Lesotho is a small landlocked country made up of 75% Mountains. The country is not usually making any major headlines, but what a country! The main claim to fame is having the highest lowest point in the world! Fun fact about Lesotho is that it actually has a dinosaur named after it, “Lesothosaurus”, which means lizard of Lesotho. The name was given after many of the dinosaur’s earlier fossils were found there.
Drafting the action plan
Many people think travelling entails getting on a plane and going somewhere to a different time zone but what about the countries only a drive away? Luckily for South Africa, we have 6 boardering countries to consider, one of which being the amazing Lesotho. Costs are minimal, requires no time off work, and has a lot of fun stops along the way. There are two main reasons one goes to Lesotho: 1. You are doing as the Swiss do and visit Afriski. 2. You can tackle Sani Pass and visi the highest pub in Africa!
Initially, when planning the trip, I wanted to embrace Lesotho and drive right through it. We could stay right at the tip of Lesotho at Sani Mountain Lodge, they offer really affordable backpackers. Unfortunately, I really struggled to find decent information relevant to this era! Many people spoke of their trips up Sani pass but few mentioned coming through Lesotho down Sani Pass. The problem was my tiny marshmallow of a car, it would never survive anything more than some speed bumps. What about the fact that it’s winter? Did that mean there would be icy roads; icy roads meant we could get stuck. If we got stuck would we have signal to let anyone know? I was determined to use my public holiday wisely, but the odds did not look good!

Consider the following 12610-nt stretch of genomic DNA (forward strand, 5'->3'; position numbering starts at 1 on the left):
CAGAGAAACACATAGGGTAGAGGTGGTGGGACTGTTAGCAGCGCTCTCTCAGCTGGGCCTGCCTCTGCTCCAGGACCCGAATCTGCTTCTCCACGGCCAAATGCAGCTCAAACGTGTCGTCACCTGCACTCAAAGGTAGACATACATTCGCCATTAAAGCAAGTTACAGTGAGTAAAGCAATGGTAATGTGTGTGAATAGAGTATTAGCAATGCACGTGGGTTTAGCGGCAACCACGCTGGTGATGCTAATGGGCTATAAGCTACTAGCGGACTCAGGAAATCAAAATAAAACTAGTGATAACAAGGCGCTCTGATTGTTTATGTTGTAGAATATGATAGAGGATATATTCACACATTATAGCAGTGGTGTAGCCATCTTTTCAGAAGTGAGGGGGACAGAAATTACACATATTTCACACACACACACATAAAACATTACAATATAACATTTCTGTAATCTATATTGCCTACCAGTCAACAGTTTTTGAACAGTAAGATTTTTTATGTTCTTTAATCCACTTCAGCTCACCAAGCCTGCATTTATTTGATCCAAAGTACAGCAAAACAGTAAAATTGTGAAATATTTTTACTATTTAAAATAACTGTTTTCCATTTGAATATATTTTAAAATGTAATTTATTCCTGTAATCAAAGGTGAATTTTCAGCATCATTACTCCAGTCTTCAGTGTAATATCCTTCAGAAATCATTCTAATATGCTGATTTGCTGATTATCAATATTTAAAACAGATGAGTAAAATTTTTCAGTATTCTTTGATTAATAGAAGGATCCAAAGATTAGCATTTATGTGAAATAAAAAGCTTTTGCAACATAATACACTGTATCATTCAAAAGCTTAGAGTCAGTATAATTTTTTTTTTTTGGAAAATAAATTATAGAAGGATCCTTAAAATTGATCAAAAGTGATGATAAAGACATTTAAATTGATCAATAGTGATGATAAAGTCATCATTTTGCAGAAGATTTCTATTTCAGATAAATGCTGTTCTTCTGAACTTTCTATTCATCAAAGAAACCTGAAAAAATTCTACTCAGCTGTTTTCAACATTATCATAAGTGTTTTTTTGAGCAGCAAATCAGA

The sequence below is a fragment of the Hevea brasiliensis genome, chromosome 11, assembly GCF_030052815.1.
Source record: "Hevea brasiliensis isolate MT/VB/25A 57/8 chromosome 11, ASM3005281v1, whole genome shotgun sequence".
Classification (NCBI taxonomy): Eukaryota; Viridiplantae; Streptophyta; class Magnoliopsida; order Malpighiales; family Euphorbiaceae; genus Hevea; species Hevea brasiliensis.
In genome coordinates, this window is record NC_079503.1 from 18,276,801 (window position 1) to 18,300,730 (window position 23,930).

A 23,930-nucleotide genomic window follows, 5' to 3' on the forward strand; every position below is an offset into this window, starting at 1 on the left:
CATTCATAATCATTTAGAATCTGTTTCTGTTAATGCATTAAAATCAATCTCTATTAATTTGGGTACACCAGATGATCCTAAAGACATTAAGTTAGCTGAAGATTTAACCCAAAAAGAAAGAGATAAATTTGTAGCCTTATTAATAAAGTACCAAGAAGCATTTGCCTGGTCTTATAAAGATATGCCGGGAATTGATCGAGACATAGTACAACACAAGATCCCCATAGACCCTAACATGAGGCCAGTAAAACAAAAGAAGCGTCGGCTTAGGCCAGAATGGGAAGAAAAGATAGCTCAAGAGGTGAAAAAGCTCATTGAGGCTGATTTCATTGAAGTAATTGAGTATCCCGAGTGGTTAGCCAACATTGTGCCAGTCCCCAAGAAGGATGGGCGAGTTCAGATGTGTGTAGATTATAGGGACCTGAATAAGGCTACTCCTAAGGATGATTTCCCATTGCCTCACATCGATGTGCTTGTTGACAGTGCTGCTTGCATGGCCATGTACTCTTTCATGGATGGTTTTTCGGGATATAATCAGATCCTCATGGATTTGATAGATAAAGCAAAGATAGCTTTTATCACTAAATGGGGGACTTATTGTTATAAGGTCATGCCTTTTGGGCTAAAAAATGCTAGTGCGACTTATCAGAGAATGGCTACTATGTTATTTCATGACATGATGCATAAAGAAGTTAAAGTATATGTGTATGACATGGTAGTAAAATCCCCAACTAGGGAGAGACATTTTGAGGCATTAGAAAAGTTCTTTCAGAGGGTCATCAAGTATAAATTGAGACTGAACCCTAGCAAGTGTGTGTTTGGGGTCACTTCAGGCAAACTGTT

Just before we decided to give up, we found tours from Underberg where they take you up in their fancy 4×4’s, teach you some Lesotho culture and offer a decent lunch and then take you back down! Underberg had tons of accommodation. I knew for sure that the roads would be good no matter what car you were driving, which completely alleviated the stress of getting a possible flat tyre in the mountains with the closest thing to help being some goats passing by!
How the weekend went down (technically up)
We left early on Friday morning with the aim of making the day count and not just driving straight through to Underberg. Golden Gate National park was our first stop. We put a little too much trust in Google Maps, which had us on shady gravel backroads going 20km/h. Despite a few questionable moments, the park was beautiful and an all round good decision. Next stop was Sterkfontein Dam. This just happened to be along the way, but wow! Blue, blue water was all you could see for miles! This dam happens to be the biggest hydroelectric plant and third biggest dam in South Africa!
After 11 hours we finally arrived; I won’t lie, the last hour was rough. We took a while to finally book accommodation so we literally got what felt like the last place left in the country. Despite all that it was amazing. It felt like we were visiting our favorite aunt, whose sole purpose was to shower us with love and food! Pile inn Bed and Breakfast was cosy, warm and truly a home away from home.